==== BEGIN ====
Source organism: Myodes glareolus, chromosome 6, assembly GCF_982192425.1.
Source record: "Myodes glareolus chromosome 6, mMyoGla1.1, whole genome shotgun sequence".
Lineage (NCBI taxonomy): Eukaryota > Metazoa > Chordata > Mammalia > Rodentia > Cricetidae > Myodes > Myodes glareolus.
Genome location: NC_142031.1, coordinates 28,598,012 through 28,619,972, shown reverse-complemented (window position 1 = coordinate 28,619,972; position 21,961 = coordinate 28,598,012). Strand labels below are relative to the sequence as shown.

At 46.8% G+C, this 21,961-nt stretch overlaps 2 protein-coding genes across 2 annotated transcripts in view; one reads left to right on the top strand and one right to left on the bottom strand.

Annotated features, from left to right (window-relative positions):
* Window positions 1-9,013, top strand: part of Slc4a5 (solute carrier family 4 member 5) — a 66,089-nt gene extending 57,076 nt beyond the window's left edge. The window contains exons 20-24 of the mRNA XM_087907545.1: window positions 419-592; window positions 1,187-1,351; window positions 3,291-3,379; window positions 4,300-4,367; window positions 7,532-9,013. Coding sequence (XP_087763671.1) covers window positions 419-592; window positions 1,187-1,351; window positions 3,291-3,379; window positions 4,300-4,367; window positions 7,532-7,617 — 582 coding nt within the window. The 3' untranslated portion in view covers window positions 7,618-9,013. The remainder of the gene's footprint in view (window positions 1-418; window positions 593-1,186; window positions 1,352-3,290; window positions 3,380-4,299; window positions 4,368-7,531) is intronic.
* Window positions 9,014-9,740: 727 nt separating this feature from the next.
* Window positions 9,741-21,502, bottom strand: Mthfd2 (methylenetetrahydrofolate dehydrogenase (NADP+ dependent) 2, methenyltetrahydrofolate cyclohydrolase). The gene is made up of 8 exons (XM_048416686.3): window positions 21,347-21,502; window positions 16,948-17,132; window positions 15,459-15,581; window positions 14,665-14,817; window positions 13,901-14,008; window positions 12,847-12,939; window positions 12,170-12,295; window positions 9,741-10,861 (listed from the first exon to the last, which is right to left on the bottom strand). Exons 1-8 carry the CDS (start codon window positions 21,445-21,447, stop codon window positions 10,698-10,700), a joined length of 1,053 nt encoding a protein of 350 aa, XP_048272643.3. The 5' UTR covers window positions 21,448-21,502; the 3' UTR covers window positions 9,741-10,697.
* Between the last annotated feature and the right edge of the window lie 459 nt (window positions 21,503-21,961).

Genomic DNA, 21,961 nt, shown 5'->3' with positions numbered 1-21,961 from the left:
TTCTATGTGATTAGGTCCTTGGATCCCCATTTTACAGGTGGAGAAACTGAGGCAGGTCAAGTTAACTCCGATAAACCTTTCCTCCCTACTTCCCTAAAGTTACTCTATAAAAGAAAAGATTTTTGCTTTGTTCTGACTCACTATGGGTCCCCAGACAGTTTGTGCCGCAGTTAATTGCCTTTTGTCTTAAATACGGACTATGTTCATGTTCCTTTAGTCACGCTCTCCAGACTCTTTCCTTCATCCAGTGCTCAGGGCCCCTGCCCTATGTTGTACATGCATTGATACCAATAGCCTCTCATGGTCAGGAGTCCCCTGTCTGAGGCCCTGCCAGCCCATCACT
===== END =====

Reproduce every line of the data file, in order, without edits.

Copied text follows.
Source organism: Myodes glareolus, chromosome 6, assembly GCF_982192425.1.
Source record: "Myodes glareolus chromosome 6, mMyoGla1.1, whole genome shotgun sequence".
Lineage (NCBI taxonomy): Eukaryota > Metazoa > Chordata > Mammalia > Rodentia > Cricetidae > Myodes > Myodes glareolus.
Genome location: NC_142031.1, coordinates 28,598,012 through 28,619,972, shown reverse-complemented (window position 1 = coordinate 28,619,972; position 21,961 = coordinate 28,598,012). Strand labels below are relative to the sequence as shown.

At 46.8% G+C, this 21,961-nt stretch overlaps 2 protein-coding genes across 2 annotated transcripts in view; one reads left to right on the top strand and one right to left on the bottom strand.

Annotated features, from left to right (window-relative positions):
* Window positions 1-9,013, top strand: part of Slc4a5 (solute carrier family 4 member 5) — a 66,089-nt gene extending 57,076 nt beyond the window's left edge. The window contains exons 20-24 of the mRNA XM_087907545.1: window positions 419-592; window positions 1,187-1,351; window positions 3,291-3,379; window positions 4,300-4,367; window positions 7,532-9,013. Coding sequence (XP_087763671.1) covers window positions 419-592; window positions 1,187-1,351; window positions 3,291-3,379; window positions 4,300-4,367; window positions 7,532-7,617 — 582 coding nt within the window. The 3' untranslated portion in view covers window positions 7,618-9,013. The remainder of the gene's footprint in view (window positions 1-418; window positions 593-1,186; window positions 1,352-3,290; window positions 3,380-4,299; window positions 4,368-7,531) is intronic.
* Window positions 9,014-9,740: 727 nt separating this feature from the next.
* Window positions 9,741-21,502, bottom strand: Mthfd2 (methylenetetrahydrofolate dehydrogenase (NADP+ dependent) 2, methenyltetrahydrofolate cyclohydrolase). The gene is made up of 8 exons (XM_048416686.3): window positions 21,347-21,502; window positions 16,948-17,132; window positions 15,459-15,581; window positions 14,665-14,817; window positions 13,901-14,008; window positions 12,847-12,939; window positions 12,170-12,295; window positions 9,741-10,861 (listed from the first exon to the last, which is right to left on the bottom strand). Exons 1-8 carry the CDS (start codon window positions 21,445-21,447, stop codon window positions 10,698-10,700), a joined length of 1,053 nt encoding a protein of 350 aa, XP_048272643.3. The 5' UTR covers window positions 21,448-21,502; the 3' UTR covers window positions 9,741-10,697.
* Between the last annotated feature and the right edge of the window lie 459 nt (window positions 21,503-21,961).

Genomic DNA, 21,961 nt, shown 5'->3' with positions numbered 1-21,961 from the left:
TTCTATGTGATTAGGTCCTTGGATCCCCATTTTACAGGTGGAGAAACTGAGGCAGGTCAAGTTAACTCCGATAAACCTTTCCTCCCTACTTCCCTAAAGTTACTCTATAAAAGAAAAGATTTTTGCTTTGTTCTGACTCACTATGGGTCCCCAGACAGTTTGTGCCGCAGTTAATTGCCTTTTGTCTTAAATACGGACTATGTTCATGTTCCTTTAGTCACGCTCTCCAGACTCTTTCCTTCATCCAGTGCTCAGGGCCCCTGCCCTATGTTGTACATGCATTGATACCAATAGCCTCTCATGGTCAGGAGTCCCCTGTCTGAGGCCCTGCCAGCCCATCACT